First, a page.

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History and Art

Arche Scaligere - Scaligeri Graves

If you walk toward the Cathedral coming from delle Erbe square passing through Piazza dei Signori you will notice some monuments that are called Arche scaligere. These are the tombs of the Della Scala family, the most important family of the past of Verona that ruled in the city from the 13th to the late 14th century. There are five Gothic funerary monuments right out of the church Santa Maria Antica.

Dante statue in Piazza dei Signori

This post is dedicated to the main italian poet that spent some time of his life in Verona. I want to tell you the story of the statue of Dante Alighieri positioned in the Lords Square (Piazza dei Signori), one of the most beautiful squares of the historical center of Verona.

Basilica San Zeno in Verona

San Zeno Church
San Zeno church, dedicated to the saint patron of Verona is one of the oldest churches of Verona and of Italy too. The legend says that a first small church was erected on the patron's tomb in 380, but the present building's history begins in 9th century. The Basilica was damaged or destroyed by a Magyar invasion in the early 10th century and in 967, a new Romanesque edifice was built by Bishop Raterius on the same site. On January 3, 1117 the church was damaged by the worst earthquake that hit Verona during its history, and it was restored and enlarged in 1138.

Piazza Bra Verona

Piazza Bra is probably the most famous square of Verona because here you can find the Arena, the roman amphitheater that every year hosts concerts, shows and the Opera festival. In Piazza Bra there are several monuments and important buildings like the Gran Guardia, a huge palace of 17th century that now hosts exhibitions, conventions and events. Piazza Bra is than the site of the town hall, called Palazzo Barbieri and there is a beautiful side of the square full of historical palaces with restaurants, shops and smart houses (this side of Bra square is called "the Liston").

Piazza delle Erbe Verona

When tourists come in Italy one of the first things they always appreciate are the historical squares. In Verona, as in many other important cities of art there are a lot of areas in the open air where people use to stay during the day and the night because the good climate encouraged them to meet with each other. Verona has many beautiful squares and many historical periods are visible thanks by the buildings and remains that are everywhere around these places.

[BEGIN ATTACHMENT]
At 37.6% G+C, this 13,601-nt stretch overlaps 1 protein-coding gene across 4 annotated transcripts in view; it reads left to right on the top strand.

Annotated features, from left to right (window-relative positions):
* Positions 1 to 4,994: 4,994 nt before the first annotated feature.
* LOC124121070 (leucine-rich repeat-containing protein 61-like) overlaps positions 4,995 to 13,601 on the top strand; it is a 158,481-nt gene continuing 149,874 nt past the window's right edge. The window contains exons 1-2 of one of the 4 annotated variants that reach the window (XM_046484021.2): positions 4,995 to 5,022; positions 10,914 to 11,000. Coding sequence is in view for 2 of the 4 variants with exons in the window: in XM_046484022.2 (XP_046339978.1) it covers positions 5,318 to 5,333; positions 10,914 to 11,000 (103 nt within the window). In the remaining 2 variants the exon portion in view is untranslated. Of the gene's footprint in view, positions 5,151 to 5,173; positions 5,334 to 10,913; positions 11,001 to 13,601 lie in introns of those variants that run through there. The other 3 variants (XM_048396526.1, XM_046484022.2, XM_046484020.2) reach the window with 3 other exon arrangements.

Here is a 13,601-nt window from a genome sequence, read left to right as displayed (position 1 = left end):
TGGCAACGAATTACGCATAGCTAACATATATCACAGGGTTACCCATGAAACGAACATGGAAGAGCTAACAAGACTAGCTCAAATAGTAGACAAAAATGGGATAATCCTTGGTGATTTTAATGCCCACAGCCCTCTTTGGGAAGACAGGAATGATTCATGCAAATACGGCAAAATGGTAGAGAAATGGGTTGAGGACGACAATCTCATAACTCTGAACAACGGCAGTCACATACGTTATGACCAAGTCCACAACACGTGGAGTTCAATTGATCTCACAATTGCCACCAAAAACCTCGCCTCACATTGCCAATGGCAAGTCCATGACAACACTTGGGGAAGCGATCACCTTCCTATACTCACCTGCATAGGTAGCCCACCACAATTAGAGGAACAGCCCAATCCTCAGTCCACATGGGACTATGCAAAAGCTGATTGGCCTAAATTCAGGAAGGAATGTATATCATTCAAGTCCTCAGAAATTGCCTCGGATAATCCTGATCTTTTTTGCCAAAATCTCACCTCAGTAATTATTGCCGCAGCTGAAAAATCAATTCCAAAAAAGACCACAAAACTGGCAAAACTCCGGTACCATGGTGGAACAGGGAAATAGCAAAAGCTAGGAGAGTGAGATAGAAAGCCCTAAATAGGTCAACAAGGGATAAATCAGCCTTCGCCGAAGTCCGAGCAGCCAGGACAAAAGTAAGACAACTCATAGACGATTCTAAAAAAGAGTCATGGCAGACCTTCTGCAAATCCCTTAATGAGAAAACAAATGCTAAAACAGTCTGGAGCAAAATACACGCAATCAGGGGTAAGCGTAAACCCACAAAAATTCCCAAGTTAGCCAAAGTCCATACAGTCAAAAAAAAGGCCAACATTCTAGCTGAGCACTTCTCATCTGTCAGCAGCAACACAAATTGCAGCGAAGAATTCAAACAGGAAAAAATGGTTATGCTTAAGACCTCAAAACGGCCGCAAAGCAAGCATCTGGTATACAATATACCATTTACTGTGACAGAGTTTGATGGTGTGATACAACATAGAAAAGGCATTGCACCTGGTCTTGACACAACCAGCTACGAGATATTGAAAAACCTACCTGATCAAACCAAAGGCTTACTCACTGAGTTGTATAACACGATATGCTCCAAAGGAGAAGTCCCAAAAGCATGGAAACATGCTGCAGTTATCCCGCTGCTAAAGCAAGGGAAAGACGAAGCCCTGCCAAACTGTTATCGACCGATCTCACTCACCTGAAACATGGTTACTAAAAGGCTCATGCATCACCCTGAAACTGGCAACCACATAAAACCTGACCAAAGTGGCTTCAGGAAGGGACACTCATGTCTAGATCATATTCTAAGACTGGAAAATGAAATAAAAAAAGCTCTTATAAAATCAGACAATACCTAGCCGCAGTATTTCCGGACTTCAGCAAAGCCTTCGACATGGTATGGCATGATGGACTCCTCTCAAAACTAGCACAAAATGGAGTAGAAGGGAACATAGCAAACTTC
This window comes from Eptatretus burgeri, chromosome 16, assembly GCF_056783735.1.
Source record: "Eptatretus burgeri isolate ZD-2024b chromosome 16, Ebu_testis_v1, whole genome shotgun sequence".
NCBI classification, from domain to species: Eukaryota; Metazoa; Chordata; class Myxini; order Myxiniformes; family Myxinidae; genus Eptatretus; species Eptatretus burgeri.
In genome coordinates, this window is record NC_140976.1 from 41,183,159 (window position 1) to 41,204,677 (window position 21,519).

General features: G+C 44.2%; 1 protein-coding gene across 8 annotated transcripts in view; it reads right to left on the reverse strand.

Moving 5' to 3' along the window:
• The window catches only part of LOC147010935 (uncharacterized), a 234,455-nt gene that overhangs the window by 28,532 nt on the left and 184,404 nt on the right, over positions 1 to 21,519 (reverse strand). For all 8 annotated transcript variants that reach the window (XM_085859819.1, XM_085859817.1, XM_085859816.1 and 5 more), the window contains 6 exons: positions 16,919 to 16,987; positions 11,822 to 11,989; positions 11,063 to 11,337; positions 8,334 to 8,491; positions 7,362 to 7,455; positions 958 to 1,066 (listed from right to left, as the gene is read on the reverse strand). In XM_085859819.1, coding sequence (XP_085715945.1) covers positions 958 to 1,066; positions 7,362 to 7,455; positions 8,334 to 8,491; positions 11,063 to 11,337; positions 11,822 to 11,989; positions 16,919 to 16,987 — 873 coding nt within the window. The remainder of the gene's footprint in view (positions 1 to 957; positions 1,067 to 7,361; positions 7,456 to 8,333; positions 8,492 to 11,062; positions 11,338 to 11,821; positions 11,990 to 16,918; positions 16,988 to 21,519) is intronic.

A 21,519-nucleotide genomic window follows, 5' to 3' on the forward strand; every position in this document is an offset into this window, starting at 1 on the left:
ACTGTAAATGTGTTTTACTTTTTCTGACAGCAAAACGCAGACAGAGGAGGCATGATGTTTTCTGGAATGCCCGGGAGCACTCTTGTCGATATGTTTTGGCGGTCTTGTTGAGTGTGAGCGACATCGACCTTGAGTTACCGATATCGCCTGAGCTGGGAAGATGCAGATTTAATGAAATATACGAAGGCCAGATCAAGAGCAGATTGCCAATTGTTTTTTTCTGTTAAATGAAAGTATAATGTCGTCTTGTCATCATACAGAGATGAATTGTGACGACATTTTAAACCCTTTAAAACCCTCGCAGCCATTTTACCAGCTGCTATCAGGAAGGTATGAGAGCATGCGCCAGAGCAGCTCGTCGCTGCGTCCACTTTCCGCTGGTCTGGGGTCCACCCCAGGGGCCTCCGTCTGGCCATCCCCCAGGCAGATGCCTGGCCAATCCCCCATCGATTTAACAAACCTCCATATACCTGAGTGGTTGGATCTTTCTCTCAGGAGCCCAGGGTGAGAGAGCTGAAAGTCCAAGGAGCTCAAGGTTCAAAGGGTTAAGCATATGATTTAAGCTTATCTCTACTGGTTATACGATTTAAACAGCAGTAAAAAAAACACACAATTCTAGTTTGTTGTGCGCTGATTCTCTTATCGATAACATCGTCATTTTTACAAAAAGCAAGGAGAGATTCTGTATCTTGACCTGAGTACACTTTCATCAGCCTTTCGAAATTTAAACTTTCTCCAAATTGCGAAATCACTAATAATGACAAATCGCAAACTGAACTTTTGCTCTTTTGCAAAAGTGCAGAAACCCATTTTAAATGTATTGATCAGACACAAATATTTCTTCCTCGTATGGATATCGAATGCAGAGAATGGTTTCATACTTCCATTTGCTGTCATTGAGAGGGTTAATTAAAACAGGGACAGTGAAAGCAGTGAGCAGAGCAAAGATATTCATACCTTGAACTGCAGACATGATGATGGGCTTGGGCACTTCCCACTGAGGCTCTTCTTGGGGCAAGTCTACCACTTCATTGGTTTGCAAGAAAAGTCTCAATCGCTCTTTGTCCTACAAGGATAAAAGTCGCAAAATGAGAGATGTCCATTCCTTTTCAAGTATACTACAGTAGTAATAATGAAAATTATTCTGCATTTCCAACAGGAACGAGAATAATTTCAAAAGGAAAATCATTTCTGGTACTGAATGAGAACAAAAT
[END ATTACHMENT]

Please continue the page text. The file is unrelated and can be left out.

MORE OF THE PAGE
Loggia del Consiglio - Verona


Loggia del Consiglio is situated in Piazza dei Signori; it's the first building fully of renaissance style in all the Veneto region. It was completed in 1492 and it became the site of the town council right from the beginning. An important historical note is that in 1405 Verona was annexed to the Republic of Venice by its own accord. The venetian domain granted pace and prosperity to the city that in the past was full of internal struggles. 

San Fermo Verona

Palazzo del Capitano Verona

This palazzo is also called Palazzo di Cansignorio. This is one of the main buildings of Piazza dei Signori, one of the most beautiful squares of the historical center. All the names given to this monuments are an evidence of its importance in the history of Verona. The facade of the Palazzo del Capitano is from renaissance period when Verona was part of the Republic of Venice, but we know that the palace existed before this time.

Mantegna Verona

This post is dedicated to one of the artists that during the Republic of Venice made Verona a center of the Renaissance art.

Andrea Mantegna was a North Italian Renaissance painter, a student of Roman archeology, and son in law of Jacopo Bellini. Mantegna was similar to other Renaissance's artists and experimented a lot with perspective. His flinty, metallic landscapes and somewhat stony figures give evidence of a fundamentally sculptural approach to painting. 

Lamberti tower - Verona

The Lamberti tower is situated in Piazza Erbe, the former roman forum of the city. Its name (Lamberti) comes from a family of Verona whose origins are unknown, but we know for sure that this building was their tower-house and we also know that it was built in 1172 during the middle age.
On 1295, two bells were placed on the tower: the first one (the small one) called "Marangona" was to signal fires and the big one, called "Rengo", was to call a meeting of the town's council and to call the citizens of Verona in case of attacks to defend the city. The two bells have been fused several times and they are actually well conserved.